Ms Emma McCabe
Having completed my first two degrees at the University of Stirling, I re-joined Stirling’s Religion Programme as a PhD student in 2020, co-supervised by the University of Glasgow. My research lies in the interstices of religion, literature, and philosophy, with specific interests in hermeneutics, the history of sexuality, negation, and postmodern apophatic theory.
My current project combines these elements and aims to construct a historically indebted, trans-inclusive feminism. My supervisory team includes Dr Andrew Hass, Dr Angus Vine (Stirling), and Professor Heather Walton (Glasgow).
Research and Teaching Interests
My PhD aims to provide a historical and trans-inclusive approach to gender, as informed by Renaissance scholarship, negative theology, and postmodern apophatic theory. It will directly critique feminisms that exclude gender non-conforming narratives, and which assume that transgender people base their “very existence on the idea that there is an ‘essence’ of gender” (Jeffreys, 2014).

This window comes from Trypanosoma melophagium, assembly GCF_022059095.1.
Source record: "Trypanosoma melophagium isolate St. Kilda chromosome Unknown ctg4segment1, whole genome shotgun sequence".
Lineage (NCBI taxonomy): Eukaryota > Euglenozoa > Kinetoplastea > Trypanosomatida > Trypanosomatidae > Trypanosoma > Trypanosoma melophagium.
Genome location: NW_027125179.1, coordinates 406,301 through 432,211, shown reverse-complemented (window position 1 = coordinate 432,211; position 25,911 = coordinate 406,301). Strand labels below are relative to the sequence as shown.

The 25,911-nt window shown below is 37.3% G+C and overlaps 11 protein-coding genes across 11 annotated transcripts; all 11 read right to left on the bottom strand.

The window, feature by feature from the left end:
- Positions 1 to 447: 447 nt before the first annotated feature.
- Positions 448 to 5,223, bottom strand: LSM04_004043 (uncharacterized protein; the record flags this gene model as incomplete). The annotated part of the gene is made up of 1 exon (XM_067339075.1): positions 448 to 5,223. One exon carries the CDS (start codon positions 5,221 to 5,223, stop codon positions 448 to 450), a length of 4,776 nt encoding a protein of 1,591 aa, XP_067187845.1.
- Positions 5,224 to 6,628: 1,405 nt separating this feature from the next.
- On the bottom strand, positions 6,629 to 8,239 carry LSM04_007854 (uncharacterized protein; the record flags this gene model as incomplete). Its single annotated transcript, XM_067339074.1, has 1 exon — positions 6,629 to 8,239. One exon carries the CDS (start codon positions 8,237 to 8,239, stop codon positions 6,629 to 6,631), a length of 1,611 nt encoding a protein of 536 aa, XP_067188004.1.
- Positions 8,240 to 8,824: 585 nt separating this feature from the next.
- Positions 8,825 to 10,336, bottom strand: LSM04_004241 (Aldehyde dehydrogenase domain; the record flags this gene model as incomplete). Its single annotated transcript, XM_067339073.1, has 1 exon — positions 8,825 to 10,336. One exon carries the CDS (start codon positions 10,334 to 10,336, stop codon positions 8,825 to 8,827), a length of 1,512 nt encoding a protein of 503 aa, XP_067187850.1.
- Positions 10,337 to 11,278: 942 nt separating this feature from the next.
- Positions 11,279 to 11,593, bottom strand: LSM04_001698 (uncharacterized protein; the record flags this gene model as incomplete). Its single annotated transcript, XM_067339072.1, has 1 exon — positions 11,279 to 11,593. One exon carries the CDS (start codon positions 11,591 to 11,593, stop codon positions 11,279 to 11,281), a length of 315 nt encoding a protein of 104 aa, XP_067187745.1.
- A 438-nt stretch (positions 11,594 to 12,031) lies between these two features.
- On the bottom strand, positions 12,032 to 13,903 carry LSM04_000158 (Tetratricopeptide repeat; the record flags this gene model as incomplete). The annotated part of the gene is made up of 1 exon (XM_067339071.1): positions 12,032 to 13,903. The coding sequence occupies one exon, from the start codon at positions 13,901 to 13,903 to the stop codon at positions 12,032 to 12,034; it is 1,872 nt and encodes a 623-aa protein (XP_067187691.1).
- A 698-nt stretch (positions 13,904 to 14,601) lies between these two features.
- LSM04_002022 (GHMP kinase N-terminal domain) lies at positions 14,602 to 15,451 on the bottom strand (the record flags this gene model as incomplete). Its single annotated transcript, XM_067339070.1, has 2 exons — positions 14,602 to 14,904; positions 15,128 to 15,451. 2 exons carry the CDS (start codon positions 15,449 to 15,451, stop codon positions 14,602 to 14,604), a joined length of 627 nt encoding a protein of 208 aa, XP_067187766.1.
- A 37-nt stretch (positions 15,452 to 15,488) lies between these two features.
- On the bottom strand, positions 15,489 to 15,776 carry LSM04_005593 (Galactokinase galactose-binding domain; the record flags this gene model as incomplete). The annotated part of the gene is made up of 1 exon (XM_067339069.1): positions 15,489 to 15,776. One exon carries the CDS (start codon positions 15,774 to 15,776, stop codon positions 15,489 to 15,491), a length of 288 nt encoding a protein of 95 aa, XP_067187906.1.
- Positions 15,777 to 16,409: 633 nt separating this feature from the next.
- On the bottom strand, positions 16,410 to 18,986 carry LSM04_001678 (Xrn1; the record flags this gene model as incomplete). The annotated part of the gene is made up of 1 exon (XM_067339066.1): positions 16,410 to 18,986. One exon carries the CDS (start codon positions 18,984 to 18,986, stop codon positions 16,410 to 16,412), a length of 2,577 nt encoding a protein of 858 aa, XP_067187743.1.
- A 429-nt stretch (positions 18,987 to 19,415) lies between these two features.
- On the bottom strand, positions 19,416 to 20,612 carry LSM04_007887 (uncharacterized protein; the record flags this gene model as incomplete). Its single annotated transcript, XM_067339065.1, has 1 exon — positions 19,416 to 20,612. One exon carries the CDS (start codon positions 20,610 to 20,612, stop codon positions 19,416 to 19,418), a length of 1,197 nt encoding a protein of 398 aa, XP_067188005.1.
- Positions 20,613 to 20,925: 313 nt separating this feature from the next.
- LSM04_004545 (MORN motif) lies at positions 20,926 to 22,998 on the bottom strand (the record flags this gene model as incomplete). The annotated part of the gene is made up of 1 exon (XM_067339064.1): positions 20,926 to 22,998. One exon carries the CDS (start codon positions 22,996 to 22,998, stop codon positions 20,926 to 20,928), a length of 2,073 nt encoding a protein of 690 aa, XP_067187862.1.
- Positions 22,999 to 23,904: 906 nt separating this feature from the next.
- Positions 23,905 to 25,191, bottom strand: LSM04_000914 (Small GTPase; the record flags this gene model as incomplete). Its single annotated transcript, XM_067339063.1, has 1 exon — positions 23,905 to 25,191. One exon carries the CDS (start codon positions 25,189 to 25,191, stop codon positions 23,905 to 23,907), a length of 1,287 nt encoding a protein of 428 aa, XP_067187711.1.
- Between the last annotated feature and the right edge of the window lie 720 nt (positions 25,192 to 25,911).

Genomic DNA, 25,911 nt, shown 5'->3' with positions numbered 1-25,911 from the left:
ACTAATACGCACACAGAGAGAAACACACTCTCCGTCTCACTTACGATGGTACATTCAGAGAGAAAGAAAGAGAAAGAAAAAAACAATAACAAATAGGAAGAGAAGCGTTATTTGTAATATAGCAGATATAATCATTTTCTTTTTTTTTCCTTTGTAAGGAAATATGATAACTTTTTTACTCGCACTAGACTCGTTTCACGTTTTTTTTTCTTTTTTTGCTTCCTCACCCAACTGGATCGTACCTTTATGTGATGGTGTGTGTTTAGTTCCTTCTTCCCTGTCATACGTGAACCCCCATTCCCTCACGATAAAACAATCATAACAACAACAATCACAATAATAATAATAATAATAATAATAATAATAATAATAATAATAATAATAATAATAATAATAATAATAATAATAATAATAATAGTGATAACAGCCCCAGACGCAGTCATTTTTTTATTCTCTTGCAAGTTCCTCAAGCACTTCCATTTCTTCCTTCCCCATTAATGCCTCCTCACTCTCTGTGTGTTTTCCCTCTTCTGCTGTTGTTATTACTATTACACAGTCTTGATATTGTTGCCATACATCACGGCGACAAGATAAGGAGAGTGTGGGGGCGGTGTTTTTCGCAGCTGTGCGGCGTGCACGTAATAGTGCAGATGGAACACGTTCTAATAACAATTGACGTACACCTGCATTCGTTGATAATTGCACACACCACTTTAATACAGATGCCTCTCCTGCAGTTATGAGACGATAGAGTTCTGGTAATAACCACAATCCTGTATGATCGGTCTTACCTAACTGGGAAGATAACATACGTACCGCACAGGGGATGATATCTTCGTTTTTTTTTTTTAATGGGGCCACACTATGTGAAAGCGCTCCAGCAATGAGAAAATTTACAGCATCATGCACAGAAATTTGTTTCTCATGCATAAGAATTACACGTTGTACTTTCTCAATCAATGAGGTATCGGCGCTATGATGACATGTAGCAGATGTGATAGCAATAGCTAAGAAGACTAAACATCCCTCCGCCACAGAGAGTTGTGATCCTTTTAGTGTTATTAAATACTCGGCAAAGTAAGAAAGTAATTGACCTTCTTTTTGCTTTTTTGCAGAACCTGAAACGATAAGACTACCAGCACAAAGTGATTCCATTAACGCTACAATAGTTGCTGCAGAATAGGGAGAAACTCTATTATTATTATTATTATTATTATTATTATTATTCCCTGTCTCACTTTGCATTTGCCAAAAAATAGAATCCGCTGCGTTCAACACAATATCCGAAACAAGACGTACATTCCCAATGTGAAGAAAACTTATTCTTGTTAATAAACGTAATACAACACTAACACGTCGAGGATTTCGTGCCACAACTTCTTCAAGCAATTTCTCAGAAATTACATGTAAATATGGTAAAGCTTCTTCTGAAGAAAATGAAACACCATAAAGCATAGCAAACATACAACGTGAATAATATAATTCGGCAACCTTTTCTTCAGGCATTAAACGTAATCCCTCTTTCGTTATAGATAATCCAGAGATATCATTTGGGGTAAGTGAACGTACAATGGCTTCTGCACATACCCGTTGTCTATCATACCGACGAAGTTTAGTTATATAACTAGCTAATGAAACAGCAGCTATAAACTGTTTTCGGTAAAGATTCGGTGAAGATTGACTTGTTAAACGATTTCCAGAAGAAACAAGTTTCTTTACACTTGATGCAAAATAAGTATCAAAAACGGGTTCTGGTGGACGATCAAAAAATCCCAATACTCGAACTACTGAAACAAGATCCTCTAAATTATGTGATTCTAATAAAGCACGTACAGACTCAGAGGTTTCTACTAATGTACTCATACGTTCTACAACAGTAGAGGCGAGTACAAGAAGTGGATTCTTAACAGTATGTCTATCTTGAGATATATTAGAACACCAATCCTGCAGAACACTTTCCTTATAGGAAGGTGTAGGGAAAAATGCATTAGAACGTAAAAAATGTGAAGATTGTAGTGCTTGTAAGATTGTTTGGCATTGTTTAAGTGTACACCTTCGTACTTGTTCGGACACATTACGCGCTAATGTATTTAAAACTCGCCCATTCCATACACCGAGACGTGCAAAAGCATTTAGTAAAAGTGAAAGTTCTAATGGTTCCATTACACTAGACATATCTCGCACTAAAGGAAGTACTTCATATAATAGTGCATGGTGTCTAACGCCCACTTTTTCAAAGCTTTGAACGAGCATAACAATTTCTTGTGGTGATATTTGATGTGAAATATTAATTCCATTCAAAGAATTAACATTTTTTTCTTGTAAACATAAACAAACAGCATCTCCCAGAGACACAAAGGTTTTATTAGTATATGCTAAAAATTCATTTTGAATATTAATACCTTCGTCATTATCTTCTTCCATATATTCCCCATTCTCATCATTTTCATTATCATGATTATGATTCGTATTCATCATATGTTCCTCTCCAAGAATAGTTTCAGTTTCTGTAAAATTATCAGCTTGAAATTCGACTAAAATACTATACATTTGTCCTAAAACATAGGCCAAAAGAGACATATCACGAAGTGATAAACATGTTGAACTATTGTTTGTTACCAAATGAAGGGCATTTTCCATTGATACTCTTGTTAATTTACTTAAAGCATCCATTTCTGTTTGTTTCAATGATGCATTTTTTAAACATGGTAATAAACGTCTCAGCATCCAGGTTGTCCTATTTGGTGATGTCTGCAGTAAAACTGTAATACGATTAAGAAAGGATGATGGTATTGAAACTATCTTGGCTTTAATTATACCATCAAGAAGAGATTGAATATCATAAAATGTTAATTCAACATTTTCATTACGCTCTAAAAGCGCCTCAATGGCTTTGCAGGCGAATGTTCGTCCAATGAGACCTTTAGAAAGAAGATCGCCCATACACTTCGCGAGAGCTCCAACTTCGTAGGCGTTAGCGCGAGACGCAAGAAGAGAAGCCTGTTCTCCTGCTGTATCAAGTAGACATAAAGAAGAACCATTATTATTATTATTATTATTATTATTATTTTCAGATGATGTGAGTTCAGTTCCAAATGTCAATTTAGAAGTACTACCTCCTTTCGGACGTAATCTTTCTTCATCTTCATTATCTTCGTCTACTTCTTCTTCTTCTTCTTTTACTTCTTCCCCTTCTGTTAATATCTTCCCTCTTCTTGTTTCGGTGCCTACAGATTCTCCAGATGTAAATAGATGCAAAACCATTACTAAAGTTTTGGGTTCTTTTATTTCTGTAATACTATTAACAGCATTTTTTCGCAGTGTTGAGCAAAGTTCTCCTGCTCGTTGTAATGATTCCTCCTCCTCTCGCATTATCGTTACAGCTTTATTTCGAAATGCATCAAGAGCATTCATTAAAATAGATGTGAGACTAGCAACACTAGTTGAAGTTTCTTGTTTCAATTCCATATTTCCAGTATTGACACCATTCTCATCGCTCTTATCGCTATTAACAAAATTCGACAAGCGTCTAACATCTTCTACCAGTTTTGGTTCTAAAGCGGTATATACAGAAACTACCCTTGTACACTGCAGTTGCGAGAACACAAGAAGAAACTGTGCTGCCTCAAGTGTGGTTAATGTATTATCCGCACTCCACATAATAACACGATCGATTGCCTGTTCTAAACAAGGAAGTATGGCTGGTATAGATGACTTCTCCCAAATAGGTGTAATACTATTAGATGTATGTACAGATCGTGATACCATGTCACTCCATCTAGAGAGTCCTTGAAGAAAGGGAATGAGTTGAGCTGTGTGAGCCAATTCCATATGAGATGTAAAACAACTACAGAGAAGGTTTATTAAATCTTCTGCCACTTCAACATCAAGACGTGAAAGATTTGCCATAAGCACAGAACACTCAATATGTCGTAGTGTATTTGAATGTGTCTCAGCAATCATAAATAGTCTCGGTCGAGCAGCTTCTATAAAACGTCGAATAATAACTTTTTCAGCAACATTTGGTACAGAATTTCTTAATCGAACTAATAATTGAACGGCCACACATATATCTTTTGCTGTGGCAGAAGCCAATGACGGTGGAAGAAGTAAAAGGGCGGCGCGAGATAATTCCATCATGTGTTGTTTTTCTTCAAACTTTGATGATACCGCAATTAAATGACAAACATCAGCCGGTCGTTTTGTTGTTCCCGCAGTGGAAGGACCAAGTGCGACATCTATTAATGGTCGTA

16th/17th-century theories of sexual difference will be explored through the lens of more recent theorists, like Judith Butler (1993; 1997; 2004) and Catherine Keller (2009, 2017), to investigate how the notion of absence helped to shape interpretations of the female body. By concentrating on early modern gynaecology and the early modern theatre, my research will aim to show how these scientific and performative spheres came together to determine how gender was, and might still be, understood. In drawing out the tropes of absence and inversion from these spheres, it will also show how the female body comes to parallel an embodied negative theology, which, in the words of Luce Irigaray, “neither open nor closed…allows her continually to become something else” (1974).